May 2023 | Volume 24 No. 2
Termed a ‘tech cantata’, the piece features a live choir which vies for the audience’s attention with a virtual choir singing on a massive hologram screen behind them — the two groups both competing with each other’s performances and enhancing them. Said Professor of Music Giorgio Biancorosso, who staged the event: “The work raises new questions about the relationship between art and technology.”
Gulbenkian Música, a prestigious institution that is central to Portugal’s cultural life, commissioned acclaimed Hong Kong-based composer Dr Eugene Birman, from Hong Kong Baptist University, to write a work, and he chose the pandemic as the subject. Professor Biancorosso takes up the story: “Dr Birman approached me with his ideas, and in the fall of 2021 the Calouste Gulbenkian Foundation introduced us to prominent Portuguese writer Djaimilia Pereira de Almeida – virtually, via zoom of course! In response to our prompting, she wrote a beautiful, long poem dealing with the experience and legacy of the pandemic, especially the lockdowns, which had devastating effects on the performing arts scene in Lisbon.”
Summarising the original idea, he adds: “After so many months of watching live performances online, Dr Birman wanted to examine what it might mean to play a recording inside a theatre to a live audience. Hence the idea of a virtual choir singing to a live audience. It’s a brilliant premise, and immediately got me thinking about how to go about delivering it onstage.”
While references to the pandemic are an important part of the text, the three creatives agreed that they would not be too explicit to allow the work to remain fresh well after the memory of the pandemic subsides. The result is a provocative reflection on the passing of time during the lockdowns, peppered with references – some explicit, others ambiguous or even enigmatic – to the life of performing artists in Lisbon during the lockdowns.
Virtual choir (left) rendered on a 3D mesh hologram screen.
“We came up with the term ‘tech cantata’ because it helps clarify that this is a large-scale vocal work and stresses the central role of technology in its creation and delivery,” said Professor Biancorosso. “You could say it’s a take on the old genre of the cantata, where soloists and a choir vie for your attention in ever changing permutations. But the really important quality of The Longest Days and the Shortest Days is that it sets up and feeds off the relationship between a live and a virtual choir – its avatar, in a sense – in ways that have never been explored so thoroughly and with such depth.”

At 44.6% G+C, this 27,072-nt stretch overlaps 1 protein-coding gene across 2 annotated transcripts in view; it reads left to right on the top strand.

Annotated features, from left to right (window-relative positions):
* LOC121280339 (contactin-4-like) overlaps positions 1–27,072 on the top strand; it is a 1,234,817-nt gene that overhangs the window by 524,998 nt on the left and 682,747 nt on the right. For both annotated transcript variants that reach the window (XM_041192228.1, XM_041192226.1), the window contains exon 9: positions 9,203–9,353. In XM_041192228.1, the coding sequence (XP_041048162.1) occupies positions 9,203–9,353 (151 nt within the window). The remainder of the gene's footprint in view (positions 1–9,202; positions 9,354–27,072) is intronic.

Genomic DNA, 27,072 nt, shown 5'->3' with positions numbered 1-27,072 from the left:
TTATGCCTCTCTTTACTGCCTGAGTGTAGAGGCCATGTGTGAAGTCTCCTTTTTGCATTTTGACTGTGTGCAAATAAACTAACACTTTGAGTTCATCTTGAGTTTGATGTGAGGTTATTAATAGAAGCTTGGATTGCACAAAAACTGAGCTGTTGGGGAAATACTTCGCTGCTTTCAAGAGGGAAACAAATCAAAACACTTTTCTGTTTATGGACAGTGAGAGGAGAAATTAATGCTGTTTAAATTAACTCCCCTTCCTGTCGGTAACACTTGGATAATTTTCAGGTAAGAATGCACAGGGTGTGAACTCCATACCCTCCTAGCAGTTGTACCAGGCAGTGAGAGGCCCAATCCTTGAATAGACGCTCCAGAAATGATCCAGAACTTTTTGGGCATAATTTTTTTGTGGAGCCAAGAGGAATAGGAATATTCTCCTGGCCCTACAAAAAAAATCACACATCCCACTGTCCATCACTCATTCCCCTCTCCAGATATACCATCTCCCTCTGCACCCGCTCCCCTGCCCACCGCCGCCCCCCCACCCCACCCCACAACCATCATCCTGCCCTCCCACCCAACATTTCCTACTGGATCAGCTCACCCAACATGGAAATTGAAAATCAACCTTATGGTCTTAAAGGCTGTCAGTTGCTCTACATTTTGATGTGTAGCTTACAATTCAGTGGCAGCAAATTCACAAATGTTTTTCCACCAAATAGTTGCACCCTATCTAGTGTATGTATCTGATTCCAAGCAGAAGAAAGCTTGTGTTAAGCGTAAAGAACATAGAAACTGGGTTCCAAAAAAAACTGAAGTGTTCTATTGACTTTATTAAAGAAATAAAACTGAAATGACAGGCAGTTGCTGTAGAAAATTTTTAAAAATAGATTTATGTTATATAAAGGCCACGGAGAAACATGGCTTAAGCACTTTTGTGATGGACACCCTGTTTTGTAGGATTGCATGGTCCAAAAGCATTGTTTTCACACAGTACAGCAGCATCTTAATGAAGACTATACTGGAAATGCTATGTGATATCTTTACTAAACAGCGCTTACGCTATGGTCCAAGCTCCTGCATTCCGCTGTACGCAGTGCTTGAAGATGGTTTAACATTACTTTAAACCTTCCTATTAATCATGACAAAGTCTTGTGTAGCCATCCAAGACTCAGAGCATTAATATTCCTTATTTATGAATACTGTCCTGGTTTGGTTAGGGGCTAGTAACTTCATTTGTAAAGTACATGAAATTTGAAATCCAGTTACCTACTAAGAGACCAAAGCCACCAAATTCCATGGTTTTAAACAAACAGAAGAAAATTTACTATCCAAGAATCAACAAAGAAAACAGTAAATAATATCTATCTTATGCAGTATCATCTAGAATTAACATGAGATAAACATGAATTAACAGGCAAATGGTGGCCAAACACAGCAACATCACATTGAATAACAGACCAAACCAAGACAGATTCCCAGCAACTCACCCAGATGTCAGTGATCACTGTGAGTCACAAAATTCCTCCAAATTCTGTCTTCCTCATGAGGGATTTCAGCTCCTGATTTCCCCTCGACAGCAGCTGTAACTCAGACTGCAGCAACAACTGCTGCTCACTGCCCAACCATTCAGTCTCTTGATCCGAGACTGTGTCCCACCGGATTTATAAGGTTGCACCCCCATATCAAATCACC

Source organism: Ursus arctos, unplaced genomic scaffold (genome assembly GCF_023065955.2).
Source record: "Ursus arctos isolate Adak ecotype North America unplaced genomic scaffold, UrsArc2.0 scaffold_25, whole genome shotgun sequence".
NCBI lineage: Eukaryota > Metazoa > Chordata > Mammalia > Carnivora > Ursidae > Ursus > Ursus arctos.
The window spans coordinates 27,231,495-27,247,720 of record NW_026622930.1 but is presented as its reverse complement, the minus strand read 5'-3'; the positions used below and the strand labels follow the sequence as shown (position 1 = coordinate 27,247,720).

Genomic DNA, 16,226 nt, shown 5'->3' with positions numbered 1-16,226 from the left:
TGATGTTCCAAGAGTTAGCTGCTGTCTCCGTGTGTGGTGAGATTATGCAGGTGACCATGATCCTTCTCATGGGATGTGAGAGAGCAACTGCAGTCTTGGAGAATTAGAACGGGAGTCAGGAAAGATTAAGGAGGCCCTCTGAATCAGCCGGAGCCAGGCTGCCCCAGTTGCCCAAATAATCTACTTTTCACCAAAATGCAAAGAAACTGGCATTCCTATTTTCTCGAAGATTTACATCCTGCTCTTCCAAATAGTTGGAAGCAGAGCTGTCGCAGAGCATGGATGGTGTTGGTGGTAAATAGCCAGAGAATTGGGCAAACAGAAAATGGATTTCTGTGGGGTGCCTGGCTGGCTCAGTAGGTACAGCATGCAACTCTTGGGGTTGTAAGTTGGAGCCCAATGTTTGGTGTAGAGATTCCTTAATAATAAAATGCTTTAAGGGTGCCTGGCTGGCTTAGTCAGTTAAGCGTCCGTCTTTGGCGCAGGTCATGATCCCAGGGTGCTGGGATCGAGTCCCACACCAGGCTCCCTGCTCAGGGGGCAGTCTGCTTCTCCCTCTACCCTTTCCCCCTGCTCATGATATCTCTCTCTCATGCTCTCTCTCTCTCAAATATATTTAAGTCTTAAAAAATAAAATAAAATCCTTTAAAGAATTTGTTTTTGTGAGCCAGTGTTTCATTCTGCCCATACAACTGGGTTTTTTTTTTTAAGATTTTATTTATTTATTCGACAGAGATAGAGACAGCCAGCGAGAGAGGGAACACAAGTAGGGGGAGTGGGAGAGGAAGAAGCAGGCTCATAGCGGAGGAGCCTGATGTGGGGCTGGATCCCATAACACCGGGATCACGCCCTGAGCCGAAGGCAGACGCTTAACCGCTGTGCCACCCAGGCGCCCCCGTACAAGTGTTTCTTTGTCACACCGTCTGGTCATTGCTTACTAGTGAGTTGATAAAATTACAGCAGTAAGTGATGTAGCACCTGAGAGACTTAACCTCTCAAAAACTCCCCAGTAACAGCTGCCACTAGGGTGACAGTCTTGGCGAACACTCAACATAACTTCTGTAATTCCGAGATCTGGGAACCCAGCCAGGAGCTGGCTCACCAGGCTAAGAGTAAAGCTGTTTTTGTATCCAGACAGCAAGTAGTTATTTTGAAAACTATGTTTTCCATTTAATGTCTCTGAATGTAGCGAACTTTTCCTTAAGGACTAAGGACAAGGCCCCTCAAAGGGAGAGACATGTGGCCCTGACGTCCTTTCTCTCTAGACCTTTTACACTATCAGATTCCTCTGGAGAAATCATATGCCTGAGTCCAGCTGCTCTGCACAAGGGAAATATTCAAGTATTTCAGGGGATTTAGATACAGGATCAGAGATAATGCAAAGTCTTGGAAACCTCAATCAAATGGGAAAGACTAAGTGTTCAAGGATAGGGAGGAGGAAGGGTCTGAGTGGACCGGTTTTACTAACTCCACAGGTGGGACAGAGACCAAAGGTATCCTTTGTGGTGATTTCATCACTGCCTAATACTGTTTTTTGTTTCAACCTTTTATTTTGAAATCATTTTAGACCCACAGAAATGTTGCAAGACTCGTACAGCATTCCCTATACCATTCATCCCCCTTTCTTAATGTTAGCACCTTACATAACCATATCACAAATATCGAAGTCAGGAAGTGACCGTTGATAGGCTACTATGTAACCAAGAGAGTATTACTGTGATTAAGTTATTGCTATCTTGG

Describing how the piece works, musically and visually, he added: “The virtual choir is both a substitute and a double: the singers are the same, and the relationship between the choirs is written into the score itself. The virtual choir is not a hologram in the strict sense but a high-resolution projection, based on a series of audiovisual recordings made in Lisbon in June 2022. The quality of the audio recordings is so high, and the playback system of the Gulbenkian Auditorium so fine, that it was impossible to tell the virtual and the live choir apart without the visuals.”
The mix of virtual and real also allowed Professor Biancorosso to have some fun with the staging. “The first movement was quite a gamble: asking a large audience to face what was in essence just a projection for 12 long minutes. But it paid off. Unlike the choir, the conductor walked onstage first, and bowed, complete with sound effects. But he too was virtual. When at the end of the movement he burst into a cloud of dust along with everyone else, the audience was very surprised and responded with huge, amused applause.”
Professor Biancorosso says he jumped at the opportunity to stage the work because of the brilliance of Birman’s premise and the resulting piece, and the resources and professionalism of the Gulbenkian Foundation. “I felt honoured to be working for them. Given the challenges the work presented, the support was nothing short of extraordinary, and the audience’s rapturous appreciation at the debut performance was thrilling. This whole experience strengthened my conviction that we need to rethink the question of art and technology.
“Technology has always been central to the presentation of musical and indeed theatrical performance. The challenge today is to channel new technologies in ways that resonate with contemporary audiences. To do that we need to move beyond the showcasing of expensive toys and put the human experience front and centre.”
Live soloists (right) rehearsing with the virtual choir.
Professor Giorgio Biancorosso (centre) and Dr Eugene Birman (left) at the colloquium ‘The Longest Days and the Shortest Days: A Dialogue on Art & Tech’.
The really important quality of The Longest Days and the Shortest Days is that it sets up and feeds off the relationship between a live and a virtual choir – its avatar, in a sense – in ways that have never been explored so thoroughly and with such depth.
PROFESSOR GIORGIO BIANCOROSSO